Poway civic activist Dee Fleischman honored
By Emily Sorensen
There might not be anyone more devoted to keeping the original values of Poway alive than Dee Fleischman.
Fleischman, 80, is deeply devoted to two Poway causes: the local government, and Poway’s trees, and she isn’t afraid to let her voice be heard about both.
Fleischman has been attending City Council meetings for over 30 years, missing only a handful of meetings over the years. Though many who attend council meetings now know her as an outspoken advocate of the issues she feels are important, including preserving the original vision of Poway as the “City in the Country,” Fleischman said she is actually extremely nervous about public speaking and didn’t speak up at the council for many years.
Though she doesn’t use email, Fleischman manages to stay up-to-date with Poway issues thanks to reading staff reports and the City Council agenda, as well as reading newspapers and magazines.
She originally became interested in the politics of Poway back in 1980, when Poway became a city. Fleischman was dating her future husband, Riley, a Poway resident who was, like her, deeply interested in local government. “We dated by attending City Council meetings together,” said Fleischman. “I was a cheap date.”
Fleischman still holds to the wishes of the City Council from Poway’s early days as a city. “I saw responsive council, responsive to citizens’ concerns. They had a vision of what they wanted Poway to be,” said Fleischman, who recalled how the original idea of Poway’s hiking and riding trails was looked down on by many. “I guess I’m the voice for those original people, who had a vision for what makes a community livable and scenic.”
Fleischman is also known for her devotion to Poway’s trees, a passion that was born growing up in the Midwest. Living in Chicago, Fleischman witnessed the destruction of the American elm tree due to disease, and a passion for trees was born in her. “When you lose trees, you lose bird nesting sites, which increases insects and creates urban heat traps,” said Fleishman.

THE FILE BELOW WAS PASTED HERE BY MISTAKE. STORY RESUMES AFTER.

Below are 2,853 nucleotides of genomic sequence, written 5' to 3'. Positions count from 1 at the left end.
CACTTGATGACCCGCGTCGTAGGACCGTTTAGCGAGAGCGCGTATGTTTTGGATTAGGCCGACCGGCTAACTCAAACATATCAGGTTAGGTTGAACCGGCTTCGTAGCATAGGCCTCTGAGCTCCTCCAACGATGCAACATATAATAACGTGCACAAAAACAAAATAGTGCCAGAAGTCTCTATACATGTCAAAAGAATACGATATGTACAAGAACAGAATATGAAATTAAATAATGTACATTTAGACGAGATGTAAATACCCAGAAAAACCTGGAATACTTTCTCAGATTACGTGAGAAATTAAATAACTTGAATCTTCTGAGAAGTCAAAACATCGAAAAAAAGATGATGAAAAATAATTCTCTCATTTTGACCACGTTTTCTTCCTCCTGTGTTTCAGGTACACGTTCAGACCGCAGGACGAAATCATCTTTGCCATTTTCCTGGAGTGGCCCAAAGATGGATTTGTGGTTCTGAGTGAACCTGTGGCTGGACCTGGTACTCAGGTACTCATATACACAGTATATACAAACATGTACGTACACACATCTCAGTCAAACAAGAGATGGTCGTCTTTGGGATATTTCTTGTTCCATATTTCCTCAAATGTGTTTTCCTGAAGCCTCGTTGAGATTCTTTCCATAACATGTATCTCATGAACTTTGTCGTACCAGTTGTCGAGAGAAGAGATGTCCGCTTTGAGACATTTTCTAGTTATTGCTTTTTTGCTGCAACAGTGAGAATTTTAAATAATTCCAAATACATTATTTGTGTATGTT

She was an original member of the Poway Tree Committee, which oversaw tree care in Poway, and was also responsible for naming heritage trees in Poway. The committee was disbanded last year, but Fleischman hasn’t let that stop her from making sure that Poway’s historic trees are being properly preserved and cared for.
Though Fleischman’s outspokenness has sometimes caused her to butt heads with the City Council and her fellow Poway residents, City Councilman Jim Cunningham and Poway businessman Kevin McNamara came together recently to show their appreciation of her by presenting her with a plaque of appreciation at a City Council meeting, honoring her for her advocacy and devotion to her local government. “I have a plaque that belongs to a lot of other people,” said Fleischman.
Though Fleischman has no immediate plans to stop attending council meetings, she hopes some of the younger generation will take interest in their local government. “I’m shocked that a lot of people [aren’t interested in their local government],” said Fleischman. “A good government relies on an informed citizenry.”
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